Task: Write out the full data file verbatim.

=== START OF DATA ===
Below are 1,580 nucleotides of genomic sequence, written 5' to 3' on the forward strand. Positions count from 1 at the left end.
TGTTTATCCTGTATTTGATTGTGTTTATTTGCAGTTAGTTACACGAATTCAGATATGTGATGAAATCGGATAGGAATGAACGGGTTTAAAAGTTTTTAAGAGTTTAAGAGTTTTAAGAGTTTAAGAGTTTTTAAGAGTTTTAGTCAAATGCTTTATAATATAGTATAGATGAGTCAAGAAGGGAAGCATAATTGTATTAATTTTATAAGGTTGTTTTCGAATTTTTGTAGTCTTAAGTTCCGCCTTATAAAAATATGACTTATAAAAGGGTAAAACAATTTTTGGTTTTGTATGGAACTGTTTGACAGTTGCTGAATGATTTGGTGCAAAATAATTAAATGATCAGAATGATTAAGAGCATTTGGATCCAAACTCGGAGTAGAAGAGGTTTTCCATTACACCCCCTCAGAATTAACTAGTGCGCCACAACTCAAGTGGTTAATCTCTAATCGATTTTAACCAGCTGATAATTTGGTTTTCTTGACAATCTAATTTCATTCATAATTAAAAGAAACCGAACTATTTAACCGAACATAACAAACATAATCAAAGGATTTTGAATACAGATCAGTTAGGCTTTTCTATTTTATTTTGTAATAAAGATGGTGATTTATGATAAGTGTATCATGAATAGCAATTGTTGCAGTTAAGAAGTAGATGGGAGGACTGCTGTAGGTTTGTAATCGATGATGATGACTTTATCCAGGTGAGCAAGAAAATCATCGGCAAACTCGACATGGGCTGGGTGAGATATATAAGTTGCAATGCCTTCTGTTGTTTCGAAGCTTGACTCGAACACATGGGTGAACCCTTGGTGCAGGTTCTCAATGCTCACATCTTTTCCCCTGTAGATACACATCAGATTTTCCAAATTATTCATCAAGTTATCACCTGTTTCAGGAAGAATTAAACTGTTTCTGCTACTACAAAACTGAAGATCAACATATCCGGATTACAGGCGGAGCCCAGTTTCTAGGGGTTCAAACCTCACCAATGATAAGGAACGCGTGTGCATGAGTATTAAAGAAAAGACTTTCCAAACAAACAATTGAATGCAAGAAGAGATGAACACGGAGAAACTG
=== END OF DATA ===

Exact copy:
Below are 1,580 nucleotides of genomic sequence, written 5' to 3' on the forward strand. Positions count from 1 at the left end.
TGTTTATCCTGTATTTGATTGTGTTTATTTGCAGTTAGTTACACGAATTCAGATATGTGATGAAATCGGATAGGAATGAACGGGTTTAAAAGTTTTTAAGAGTTTAAGAGTTTTAAGAGTTTAAGAGTTTTTAAGAGTTTTAGTCAAATGCTTTATAATATAGTATAGATGAGTCAAGAAGGGAAGCATAATTGTATTAATTTTATAAGGTTGTTTTCGAATTTTTGTAGTCTTAAGTTCCGCCTTATAAAAATATGACTTATAAAAGGGTAAAACAATTTTTGGTTTTGTATGGAACTGTTTGACAGTTGCTGAATGATTTGGTGCAAAATAATTAAATGATCAGAATGATTAAGAGCATTTGGATCCAAACTCGGAGTAGAAGAGGTTTTCCATTACACCCCCTCAGAATTAACTAGTGCGCCACAACTCAAGTGGTTAATCTCTAATCGATTTTAACCAGCTGATAATTTGGTTTTCTTGACAATCTAATTTCATTCATAATTAAAAGAAACCGAACTATTTAACCGAACATAACAAACATAATCAAAGGATTTTGAATACAGATCAGTTAGGCTTTTCTATTTTATTTTGTAATAAAGATGGTGATTTATGATAAGTGTATCATGAATAGCAATTGTTGCAGTTAAGAAGTAGATGGGAGGACTGCTGTAGGTTTGTAATCGATGATGATGACTTTATCCAGGTGAGCAAGAAAATCATCGGCAAACTCGACATGGGCTGGGTGAGATATATAAGTTGCAATGCCTTCTGTTGTTTCGAAGCTTGACTCGAACACATGGGTGAACCCTTGGTGCAGGTTCTCAATGCTCACATCTTTTCCCCTGTAGATACACATCAGATTTTCCAAATTATTCATCAAGTTATCACCTGTTTCAGGAAGAATTAAACTGTTTCTGCTACTACAAAACTGAAGATCAACATATCCGGATTACAGGCGGAGCCCAGTTTCTAGGGGTTCAAACCTCACCAATGATAAGGAACGCGTGTGCATGAGTATTAAAGAAAAGACTTTCCAAACAAACAATTGAATGCAAGAAGAGATGAACACGGAGAAACTG